Oh well, Irene, I see you misread what I wrote. I wrote my article advocating the nuking of Tehran before these elections took place. I certainly didn’t know that this Moussavi dude would put himself against the mullahs he helped install in 1979.

    When pushed against a wall, you do what you have to in order to survive. These are things you learn when you live in a slum, and I grew up in the Williamsburg section of Brooklyn when it was a nasty slum.

    Sometimes, doing what you have to to survive can be damned disgusting. Murdering off several million people in a nuclear attack to make sure your opwn nation can survive is certainly damned disgusting, at least by my standards. When I wrote my article advocating the nuking of Tehran, I did not see another way out. And I said so, in so many words.

    Now, there is another way out. I don’t give a tinker’s dam about your morals personal or otherwise, or your alleged moral authority. The black ops your country has pulled here, the corruption of the Israeli government, the turning of this country into a Jewish Puerto Rico where your officials can do whatever they want and squeeze whosever nuts they want, has cost your governmernt all the respect I might have ever had for it. And I haven’t forgotten about the Chrisian missionaries who roam Israel’s streets stealing Jewish souls and deceiving them. You’ll discover over time that I forget very little.

    I’m ashamed to admit that I’m an American. When I meet someone in the street, and they ask me if I’m an American, I always tell them, “I used to be”. I have not renewed my US passport. Why? Going into any American controlled building leaves me with a certain taste of disgust in my mouth and darkens my soul. You personally may not be evil, but your government IS.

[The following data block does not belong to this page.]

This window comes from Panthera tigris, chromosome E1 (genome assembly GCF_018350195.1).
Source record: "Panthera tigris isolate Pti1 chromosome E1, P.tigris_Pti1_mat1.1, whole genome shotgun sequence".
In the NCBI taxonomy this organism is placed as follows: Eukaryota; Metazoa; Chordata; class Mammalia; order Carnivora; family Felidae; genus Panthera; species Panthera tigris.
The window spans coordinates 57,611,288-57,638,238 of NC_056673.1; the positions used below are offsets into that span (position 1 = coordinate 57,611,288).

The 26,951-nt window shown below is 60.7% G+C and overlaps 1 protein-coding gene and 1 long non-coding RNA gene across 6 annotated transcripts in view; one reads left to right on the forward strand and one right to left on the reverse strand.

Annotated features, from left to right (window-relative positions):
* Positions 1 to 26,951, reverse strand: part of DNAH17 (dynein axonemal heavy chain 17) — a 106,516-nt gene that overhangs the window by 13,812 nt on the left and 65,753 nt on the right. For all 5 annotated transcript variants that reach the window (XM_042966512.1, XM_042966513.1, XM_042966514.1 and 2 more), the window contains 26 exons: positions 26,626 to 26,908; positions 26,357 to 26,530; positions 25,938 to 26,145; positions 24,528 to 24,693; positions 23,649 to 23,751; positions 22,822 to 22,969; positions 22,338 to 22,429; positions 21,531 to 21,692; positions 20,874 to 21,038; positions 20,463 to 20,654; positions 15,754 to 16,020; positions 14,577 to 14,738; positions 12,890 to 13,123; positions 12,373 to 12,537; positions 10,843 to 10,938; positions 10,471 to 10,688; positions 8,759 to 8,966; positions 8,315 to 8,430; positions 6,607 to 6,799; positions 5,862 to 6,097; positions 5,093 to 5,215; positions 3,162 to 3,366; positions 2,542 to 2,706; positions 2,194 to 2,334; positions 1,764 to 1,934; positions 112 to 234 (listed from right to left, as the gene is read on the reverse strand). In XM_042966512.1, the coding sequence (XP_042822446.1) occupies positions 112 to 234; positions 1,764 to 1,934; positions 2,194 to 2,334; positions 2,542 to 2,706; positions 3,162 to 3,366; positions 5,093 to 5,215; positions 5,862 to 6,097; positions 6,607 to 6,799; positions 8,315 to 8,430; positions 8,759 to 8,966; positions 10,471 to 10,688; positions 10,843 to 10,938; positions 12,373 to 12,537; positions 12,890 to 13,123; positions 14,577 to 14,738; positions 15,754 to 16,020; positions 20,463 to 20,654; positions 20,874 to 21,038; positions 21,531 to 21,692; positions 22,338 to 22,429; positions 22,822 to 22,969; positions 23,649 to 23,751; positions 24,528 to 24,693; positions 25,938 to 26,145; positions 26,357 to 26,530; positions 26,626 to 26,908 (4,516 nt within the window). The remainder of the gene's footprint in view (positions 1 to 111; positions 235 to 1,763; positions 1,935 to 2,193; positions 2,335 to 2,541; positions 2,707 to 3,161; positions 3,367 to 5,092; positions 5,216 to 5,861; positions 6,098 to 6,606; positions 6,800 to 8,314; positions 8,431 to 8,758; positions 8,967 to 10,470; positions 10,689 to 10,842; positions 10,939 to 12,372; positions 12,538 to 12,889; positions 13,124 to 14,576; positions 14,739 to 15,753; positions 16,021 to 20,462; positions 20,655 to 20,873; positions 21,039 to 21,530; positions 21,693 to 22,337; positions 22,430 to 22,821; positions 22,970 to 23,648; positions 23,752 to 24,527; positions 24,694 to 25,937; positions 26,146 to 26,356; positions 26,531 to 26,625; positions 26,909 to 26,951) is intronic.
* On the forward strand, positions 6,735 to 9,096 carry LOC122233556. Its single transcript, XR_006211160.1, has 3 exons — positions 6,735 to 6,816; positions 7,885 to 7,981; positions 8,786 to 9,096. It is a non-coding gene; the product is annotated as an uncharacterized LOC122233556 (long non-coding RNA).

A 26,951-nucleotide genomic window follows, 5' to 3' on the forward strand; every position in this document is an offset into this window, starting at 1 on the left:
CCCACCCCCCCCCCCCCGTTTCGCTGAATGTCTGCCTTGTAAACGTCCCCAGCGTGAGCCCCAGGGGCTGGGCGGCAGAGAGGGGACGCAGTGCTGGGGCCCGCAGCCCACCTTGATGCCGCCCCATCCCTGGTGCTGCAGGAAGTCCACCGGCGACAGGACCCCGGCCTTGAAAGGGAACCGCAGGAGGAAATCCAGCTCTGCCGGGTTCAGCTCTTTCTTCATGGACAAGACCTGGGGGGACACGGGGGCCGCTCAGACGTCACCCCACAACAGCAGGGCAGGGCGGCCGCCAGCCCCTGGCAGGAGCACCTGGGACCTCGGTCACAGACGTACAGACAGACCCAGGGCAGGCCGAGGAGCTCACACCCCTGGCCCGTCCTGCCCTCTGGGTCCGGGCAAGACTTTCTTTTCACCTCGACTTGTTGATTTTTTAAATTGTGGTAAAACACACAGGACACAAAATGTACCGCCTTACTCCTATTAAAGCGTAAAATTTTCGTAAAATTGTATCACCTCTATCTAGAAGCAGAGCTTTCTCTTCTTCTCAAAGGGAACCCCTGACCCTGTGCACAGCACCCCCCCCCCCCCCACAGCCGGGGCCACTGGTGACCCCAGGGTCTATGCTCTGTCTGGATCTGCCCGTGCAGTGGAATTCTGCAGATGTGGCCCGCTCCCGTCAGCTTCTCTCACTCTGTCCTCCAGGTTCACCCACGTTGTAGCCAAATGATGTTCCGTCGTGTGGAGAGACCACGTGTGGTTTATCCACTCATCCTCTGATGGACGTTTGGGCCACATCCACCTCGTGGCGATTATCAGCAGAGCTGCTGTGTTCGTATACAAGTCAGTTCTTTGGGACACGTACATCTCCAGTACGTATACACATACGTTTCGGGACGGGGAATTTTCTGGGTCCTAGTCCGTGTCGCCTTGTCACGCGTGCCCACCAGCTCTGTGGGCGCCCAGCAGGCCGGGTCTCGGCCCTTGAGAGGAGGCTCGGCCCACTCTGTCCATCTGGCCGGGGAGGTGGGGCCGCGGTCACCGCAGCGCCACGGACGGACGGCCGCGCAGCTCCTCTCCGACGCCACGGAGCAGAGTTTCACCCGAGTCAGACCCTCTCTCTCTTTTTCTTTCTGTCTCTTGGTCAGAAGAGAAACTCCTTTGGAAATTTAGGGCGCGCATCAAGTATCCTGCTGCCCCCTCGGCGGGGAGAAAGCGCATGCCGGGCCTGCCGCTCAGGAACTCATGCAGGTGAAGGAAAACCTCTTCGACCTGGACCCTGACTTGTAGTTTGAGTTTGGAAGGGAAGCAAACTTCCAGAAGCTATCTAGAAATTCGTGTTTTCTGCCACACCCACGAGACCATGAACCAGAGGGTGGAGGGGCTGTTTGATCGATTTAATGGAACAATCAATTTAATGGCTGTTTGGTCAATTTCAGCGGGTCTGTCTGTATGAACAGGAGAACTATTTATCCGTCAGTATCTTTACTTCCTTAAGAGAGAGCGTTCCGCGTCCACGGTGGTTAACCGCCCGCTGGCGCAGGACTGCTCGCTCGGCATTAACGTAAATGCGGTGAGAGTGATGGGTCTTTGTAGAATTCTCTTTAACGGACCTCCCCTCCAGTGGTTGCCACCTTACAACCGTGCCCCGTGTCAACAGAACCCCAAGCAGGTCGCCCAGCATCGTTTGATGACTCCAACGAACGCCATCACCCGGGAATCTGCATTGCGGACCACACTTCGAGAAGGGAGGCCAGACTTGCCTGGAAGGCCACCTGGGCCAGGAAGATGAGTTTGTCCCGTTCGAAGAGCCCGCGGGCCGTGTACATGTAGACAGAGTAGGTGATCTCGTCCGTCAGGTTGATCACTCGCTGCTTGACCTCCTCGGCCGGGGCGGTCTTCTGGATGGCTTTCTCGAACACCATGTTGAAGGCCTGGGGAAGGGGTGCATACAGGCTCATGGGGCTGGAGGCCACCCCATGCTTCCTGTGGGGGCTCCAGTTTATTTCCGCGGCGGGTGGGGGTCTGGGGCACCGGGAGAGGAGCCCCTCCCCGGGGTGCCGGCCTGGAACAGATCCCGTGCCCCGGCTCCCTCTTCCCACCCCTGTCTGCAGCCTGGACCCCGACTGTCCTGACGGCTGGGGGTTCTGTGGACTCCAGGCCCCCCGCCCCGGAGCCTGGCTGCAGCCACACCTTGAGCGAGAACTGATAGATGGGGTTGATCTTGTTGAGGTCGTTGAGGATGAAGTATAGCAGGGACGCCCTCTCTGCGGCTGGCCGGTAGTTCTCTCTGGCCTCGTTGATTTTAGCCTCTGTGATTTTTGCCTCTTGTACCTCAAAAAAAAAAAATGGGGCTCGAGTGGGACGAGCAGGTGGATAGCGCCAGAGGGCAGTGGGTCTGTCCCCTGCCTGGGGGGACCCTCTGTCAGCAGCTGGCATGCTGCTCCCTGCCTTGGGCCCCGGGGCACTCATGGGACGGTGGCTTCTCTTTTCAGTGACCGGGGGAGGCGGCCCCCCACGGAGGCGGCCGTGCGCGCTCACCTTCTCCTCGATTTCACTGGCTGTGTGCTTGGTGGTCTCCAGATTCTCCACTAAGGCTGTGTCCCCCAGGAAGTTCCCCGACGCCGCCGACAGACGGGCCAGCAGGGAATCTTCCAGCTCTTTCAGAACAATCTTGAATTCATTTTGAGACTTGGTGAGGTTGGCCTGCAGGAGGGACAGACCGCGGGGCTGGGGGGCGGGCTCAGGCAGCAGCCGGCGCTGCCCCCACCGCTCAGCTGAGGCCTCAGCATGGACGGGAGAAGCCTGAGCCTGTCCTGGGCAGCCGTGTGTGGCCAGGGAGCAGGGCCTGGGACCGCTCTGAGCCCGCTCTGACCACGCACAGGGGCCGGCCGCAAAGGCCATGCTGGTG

Given what I think of what your government pulls off here, and how your leaders continually try to SCREW US IN ISRAEL over, I would not wish American intervention on Iran. Even Ahmadinejad deserves better. At least he acts out of real religious faith – more than I can say for the scum in your government.

    Ruvy in Samaria understands the “Jack Bauer” philosophy of dealing with the world. When stuck with only immoral choices, you think your way to the least immoral of the lot, and pray to G-d that you have done right. And sometimes, even mass murder is the least immoral of all the solutions.

    The Iwlamic Republic is an existential threat to me and my country. You don’t have to care about that from the wilds of Idaho. You can get all self-rigteous if you want and preach about Jesus and all that jazz.

    That’s nice.

    I live here in Samaria, and I’m not leaving, unless I actually intend to leave. A place in northern Judea might be nice, if the prices are right. But the bottom line is that I do have to care about existential threats from Iran.

    My life and that of my family is on the line.

    The Islamic Republic has to go. There are two ways out. One is to nuke the command and control centre of the country, and to nuke Qom, to strip Shi’ite Islam of any authority (a god who cannot protect his holy places is not worth worshiping).

    The other is to get rid of the actual regime by changing it. If that can be accomplished without killing millions, that’s great! If that is what is underway now, so much the better and paise be to the Merciful One who has removed the Sword of His Justice from over the innocents of Persia.

  • Irene Wagner